Minister of National Security Marvin Dames.
By AVA TURNQUEST
Tribune Chief Reporter
NATIONAL Security Minister Marvin Dames yesterday pledged “there will be more to come” after five high-ranking Royal Bahamas Police Force officers were retired.
Assistant Commissioners of Police Clayton Fernander, Ashton Greenslade, Ken Strachan, Theophilus Cunningham and Leamond Deleveaux have received notice to take accrued vacation leave effective immediately – bringing the total number of senior officers placed on pre-retirement leave in recent weeks to eight.
A police insider told The Tribune that Police Commissioner Anthony Ferguson and Royal Bahamas Defence Force Commodore Tellis Bethel are also among those persons slated for pre-retirement leave in the near future.
Mr Dames did not confirm future departures as he fielded questions from the media yesterday; however, he stressed there was nothing “sinister” about the ongoing “transformation” of law enforcement agencies.
He stressed successive governments have allowed accrued vacation - which should be capped at 15 weeks - to “run amok”.
However, the Progressive Liberal Party has asserted a “political purge” was taking place in the police force, charging that it was an attempt to eliminate PLP supporters from the public service. PLP Chairman Fred Mitchell slammed the move as “evil and wicked” actions that the party condemns.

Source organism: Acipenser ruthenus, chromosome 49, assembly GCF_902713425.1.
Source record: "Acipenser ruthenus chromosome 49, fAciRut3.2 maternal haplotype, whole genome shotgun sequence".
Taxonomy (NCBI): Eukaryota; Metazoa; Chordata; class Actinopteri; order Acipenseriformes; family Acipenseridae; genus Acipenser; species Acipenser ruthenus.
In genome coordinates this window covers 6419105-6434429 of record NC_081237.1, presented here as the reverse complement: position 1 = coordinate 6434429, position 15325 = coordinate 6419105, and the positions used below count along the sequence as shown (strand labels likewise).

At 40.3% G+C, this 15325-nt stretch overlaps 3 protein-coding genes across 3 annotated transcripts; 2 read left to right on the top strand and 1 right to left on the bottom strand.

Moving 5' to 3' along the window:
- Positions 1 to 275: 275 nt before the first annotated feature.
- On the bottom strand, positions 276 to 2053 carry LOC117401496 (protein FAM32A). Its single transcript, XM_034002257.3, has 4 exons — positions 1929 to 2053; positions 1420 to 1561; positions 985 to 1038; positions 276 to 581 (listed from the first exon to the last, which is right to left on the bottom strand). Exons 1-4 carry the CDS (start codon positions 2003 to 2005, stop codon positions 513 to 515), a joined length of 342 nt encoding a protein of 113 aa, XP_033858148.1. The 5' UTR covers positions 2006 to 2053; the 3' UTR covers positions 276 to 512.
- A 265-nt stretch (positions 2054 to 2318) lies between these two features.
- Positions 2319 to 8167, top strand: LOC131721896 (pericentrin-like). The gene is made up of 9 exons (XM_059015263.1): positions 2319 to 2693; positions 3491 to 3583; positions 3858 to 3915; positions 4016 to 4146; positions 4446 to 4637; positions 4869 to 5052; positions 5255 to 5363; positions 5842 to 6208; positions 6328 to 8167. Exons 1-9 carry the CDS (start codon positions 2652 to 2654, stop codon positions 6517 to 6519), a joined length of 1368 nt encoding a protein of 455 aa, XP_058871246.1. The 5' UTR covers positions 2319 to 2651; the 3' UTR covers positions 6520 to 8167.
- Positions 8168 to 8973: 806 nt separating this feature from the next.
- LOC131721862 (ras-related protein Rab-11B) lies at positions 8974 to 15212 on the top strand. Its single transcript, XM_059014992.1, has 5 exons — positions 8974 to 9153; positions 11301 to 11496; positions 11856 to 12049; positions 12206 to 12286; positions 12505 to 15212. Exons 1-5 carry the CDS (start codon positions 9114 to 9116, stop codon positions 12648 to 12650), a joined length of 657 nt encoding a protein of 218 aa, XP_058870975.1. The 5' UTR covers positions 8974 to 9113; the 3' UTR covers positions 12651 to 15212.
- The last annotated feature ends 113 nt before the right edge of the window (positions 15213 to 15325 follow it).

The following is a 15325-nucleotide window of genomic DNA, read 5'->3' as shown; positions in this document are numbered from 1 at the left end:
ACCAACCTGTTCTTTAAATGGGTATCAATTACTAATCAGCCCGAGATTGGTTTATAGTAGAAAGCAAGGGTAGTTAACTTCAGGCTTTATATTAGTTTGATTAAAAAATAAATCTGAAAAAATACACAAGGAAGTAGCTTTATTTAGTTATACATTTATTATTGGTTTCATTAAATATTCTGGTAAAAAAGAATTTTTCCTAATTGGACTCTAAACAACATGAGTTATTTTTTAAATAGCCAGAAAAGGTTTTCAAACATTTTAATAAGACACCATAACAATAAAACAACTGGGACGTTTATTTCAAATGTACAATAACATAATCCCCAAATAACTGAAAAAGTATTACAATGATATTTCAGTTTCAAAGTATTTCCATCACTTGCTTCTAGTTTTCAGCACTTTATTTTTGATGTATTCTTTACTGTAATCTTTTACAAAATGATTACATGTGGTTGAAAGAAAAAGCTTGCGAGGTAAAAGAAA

Separate meetings with executive teams from the police and defence force were held on Wednesday, according to Mr Dames, who said discussions focused on the significant financial strain excessive accrued vacation poses for the government.
The ACPs received their letters yesterday, ordering them to take their vacation leave.
In response to reports the letters came as a shock to senior officers, Mr Dames noted the meetings were cordial, adding that everyone left on “good accord”.
“We’re talking about individuals,” Mr Dames said, “the majority of whom are on leave, who have in excess of a year and in some cases close to two years.
“We have an agency and the morale is very strong, the morale hasn’t been stronger.
“Everyone is entitled to leave,” he continued, “we need to bring our departments, not only the police and defence force, to a place where we manage it, where people are allowed to go on leave and spend time with their families.
“But we are at a point right now throughout the service, we have this significant accumulation of leave and it puts the government in a very difficult place when it comes to retirement...when you look at that collectively across the service, it’s a significant amount of monies.”
Mr Dames spoke on the sidelines of the launch of the public awareness component of the Citizen Security & Justice Programme.
“What we’re talking about is bringing a service in line with standards and policies,” Mr Dames said, “and this is something that is new but we have to do it. We have to run an efficient government, part of running an efficient government is ensuring that your policies are adhered to and all the departments are adhering to those policies.”
He continued: “That you are managing your departments efficiently to ensure people are able to take the leave and not accumulate it at the end of the day to cost the taxpayers a significant amount of money.”
Earlier this month it was revealed that Deputy Commissioner Emrick Seymour, Senior Assistant Commissioner Stephen Dean and Assistant Commissioner Clarence Reckley were all asked to take accrued vacation ahead of their respective retirements from the force.